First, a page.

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Start-up rules for managing

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Managing people is sometimes easier said than done – especially for people who are not natural leaders. SANDRA SWANEPOEL, MD at Sage HR & Payroll outlines a few principles to get the most out of your employees.

If your small business is to grow and prosper, you need to hire the right people and then manage them in a way that gets the best from them. Even if you are not a natural leader, managing people is a skill that you can learn and improve with practice and with the right advice.

Here are a few golden principles for people management in a small business.

1. Learn to delegate

The first and sometimes hardest people management lesson for a small business owner to learn is to delegate work to the team. It can be difficult to let go if you’re hiring employees for the first time after doing everything yourself. As tempting as it might be to hold onto as many responsibilities as you can and to micro-manage when you do delegate, it’s important to share the load.

Start out with repetitive tasks that drain your time and add little value to the business – for example, admin tasks. Monitor how employees are doing, be there to support them, and invest the necessary resources in training them. Most people are eager to learn, so if they’re properly motivated they can save you a lot of time.

2. Understand the basics of labour law

Entrepreneurs often lack patience with paperwork and compliance, but it’s essential to understand labour law if you want to run a harmonious and productive workplace. With our progressive labour laws, you can’t dismiss people without following the proper processes.

South African labour law sets out rigid procedures for disciplining an employee and you must follow them to the letter. Keep accurate records if you hold a disciplinary hearing so that you can defend yourself in case the employee wants to challenge your decision at the Commission for Conciliation, Mediation and Arbitration (CCMA).

Also, be sure to document the rules of your workplace, the requirements of the job, and your policies so that employees know what is expected of them. Speak to an expert if you aren’t familiar with the complexities of South Africa’s legal framework.

3. Treat people with professionalism and consistency rather than familiarity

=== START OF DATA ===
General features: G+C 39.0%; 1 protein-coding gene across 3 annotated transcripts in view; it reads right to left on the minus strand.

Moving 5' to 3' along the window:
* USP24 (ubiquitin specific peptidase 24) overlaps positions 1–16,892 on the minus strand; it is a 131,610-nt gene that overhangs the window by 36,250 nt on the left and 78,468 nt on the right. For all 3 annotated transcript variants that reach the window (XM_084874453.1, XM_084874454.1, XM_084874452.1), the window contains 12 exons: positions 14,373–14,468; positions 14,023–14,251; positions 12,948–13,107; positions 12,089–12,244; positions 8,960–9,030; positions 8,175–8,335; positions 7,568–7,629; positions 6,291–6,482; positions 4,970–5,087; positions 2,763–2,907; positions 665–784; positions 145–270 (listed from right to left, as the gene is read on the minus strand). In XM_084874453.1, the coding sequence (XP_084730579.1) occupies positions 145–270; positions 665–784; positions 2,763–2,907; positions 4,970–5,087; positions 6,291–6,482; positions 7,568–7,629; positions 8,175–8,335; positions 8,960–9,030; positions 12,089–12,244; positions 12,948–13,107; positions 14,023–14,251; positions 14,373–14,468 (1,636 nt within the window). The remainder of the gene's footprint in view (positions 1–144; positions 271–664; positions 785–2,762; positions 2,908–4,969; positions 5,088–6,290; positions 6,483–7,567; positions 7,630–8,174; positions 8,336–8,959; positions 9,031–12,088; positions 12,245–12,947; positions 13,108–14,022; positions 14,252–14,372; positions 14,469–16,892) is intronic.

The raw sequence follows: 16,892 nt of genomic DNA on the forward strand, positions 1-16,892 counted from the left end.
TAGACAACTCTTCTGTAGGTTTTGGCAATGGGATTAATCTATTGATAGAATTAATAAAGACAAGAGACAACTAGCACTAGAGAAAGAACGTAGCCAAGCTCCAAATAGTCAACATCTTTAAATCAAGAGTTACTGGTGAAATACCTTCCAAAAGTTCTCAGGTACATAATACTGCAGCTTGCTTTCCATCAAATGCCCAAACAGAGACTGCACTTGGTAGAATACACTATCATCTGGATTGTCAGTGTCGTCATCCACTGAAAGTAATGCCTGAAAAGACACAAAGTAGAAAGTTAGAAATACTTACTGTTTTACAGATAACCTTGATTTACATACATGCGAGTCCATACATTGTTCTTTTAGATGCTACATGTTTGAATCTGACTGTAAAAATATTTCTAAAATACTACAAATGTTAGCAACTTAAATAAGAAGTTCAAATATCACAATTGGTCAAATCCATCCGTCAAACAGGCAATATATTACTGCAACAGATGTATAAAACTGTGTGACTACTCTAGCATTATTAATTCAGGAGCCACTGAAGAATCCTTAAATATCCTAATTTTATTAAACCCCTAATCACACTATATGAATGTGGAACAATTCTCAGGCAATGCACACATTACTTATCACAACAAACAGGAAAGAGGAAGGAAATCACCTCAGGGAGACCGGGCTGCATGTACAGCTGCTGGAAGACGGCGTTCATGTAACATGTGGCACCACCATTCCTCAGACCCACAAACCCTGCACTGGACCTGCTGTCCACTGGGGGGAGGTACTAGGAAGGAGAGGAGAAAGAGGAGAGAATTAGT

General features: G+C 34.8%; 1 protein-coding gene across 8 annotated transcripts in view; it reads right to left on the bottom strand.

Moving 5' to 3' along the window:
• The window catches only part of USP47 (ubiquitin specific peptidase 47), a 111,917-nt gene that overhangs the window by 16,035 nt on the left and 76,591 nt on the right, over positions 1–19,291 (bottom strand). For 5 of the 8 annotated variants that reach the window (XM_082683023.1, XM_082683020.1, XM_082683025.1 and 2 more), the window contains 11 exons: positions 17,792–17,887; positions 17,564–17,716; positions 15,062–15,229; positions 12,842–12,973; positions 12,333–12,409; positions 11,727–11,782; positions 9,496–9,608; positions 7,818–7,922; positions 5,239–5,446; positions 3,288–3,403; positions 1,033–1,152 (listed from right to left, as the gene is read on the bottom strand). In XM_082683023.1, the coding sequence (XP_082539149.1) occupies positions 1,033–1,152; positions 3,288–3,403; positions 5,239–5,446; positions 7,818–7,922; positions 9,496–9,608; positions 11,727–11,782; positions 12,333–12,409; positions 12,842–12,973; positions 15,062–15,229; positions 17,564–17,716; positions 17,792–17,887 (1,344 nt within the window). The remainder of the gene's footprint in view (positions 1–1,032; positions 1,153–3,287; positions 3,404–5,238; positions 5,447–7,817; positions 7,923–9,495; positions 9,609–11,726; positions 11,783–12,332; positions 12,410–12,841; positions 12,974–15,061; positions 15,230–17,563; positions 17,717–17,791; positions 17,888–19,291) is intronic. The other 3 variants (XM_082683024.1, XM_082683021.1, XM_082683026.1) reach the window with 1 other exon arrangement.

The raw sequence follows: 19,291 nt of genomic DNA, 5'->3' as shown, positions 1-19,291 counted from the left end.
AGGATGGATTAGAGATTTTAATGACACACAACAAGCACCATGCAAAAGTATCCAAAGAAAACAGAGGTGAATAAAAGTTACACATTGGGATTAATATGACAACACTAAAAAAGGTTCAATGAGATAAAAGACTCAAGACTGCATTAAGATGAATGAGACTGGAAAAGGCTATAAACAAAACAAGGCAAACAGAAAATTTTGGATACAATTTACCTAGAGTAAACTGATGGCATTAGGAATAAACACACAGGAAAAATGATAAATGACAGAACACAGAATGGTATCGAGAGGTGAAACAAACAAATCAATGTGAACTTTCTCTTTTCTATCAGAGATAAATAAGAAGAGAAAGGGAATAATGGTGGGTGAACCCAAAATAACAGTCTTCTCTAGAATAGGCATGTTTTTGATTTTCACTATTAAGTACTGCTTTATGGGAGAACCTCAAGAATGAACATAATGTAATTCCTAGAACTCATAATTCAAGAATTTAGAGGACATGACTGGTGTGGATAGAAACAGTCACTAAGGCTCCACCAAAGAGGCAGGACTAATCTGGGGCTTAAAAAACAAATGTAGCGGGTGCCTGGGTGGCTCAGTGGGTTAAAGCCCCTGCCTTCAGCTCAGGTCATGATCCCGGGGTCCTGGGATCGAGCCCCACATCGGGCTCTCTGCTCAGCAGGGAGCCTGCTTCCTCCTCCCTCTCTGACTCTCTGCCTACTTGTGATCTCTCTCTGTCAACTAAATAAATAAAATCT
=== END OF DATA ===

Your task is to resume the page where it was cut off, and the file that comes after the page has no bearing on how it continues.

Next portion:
Owners of small businesses often fall into the trap of treating staff members as friends or family. This can make matters more difficult for you if you need to correct a staff member’s errant behaviour or say no when they ask for a favour. Be friendly but professional; don’t allow the lines between friend and manager to become blurred.

4. Communicate clearly

A good manager is a good communicator, so be straightforward with your staff members. Make sure your employees know what their tasks are, how these need to be done, and what their deadlines are. Give them regular feedback – positive and corrective – to help them improve. And be honest with them about how the business is doing and your strategies for the future. A transparent management style helps to keep staff members motivated.

5. Be fair and consistent

Like most human beings, you probably have your biases and like some members of your team more than others. It is important, however, that you treat everyone according to the same consistent set of principles. Be alert to your own preferences and how they manifest when you interact with the team.

Nothing is worse for staff motivation than seeing the boss give one or two members of the team preferential treatment simply because he or she likes them more.

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Notre Dame, Scoop Makhathini, GoT, top week in search

From fire disaster to social media disaster, the top Google searches this week covered a wide gamut of themes.

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Paris and the whole world looked on in shock as the 856-year-old medieval Catholic cathedral crumbled into ash. The tragic infernal destruction of this tourist attraction of historical and religious significance led South Africans to generate more than 200 000 search queries for “Notre Dame Cathedral” on Monday. Authorities are investigating the cause of the fire that razed the architectural icon.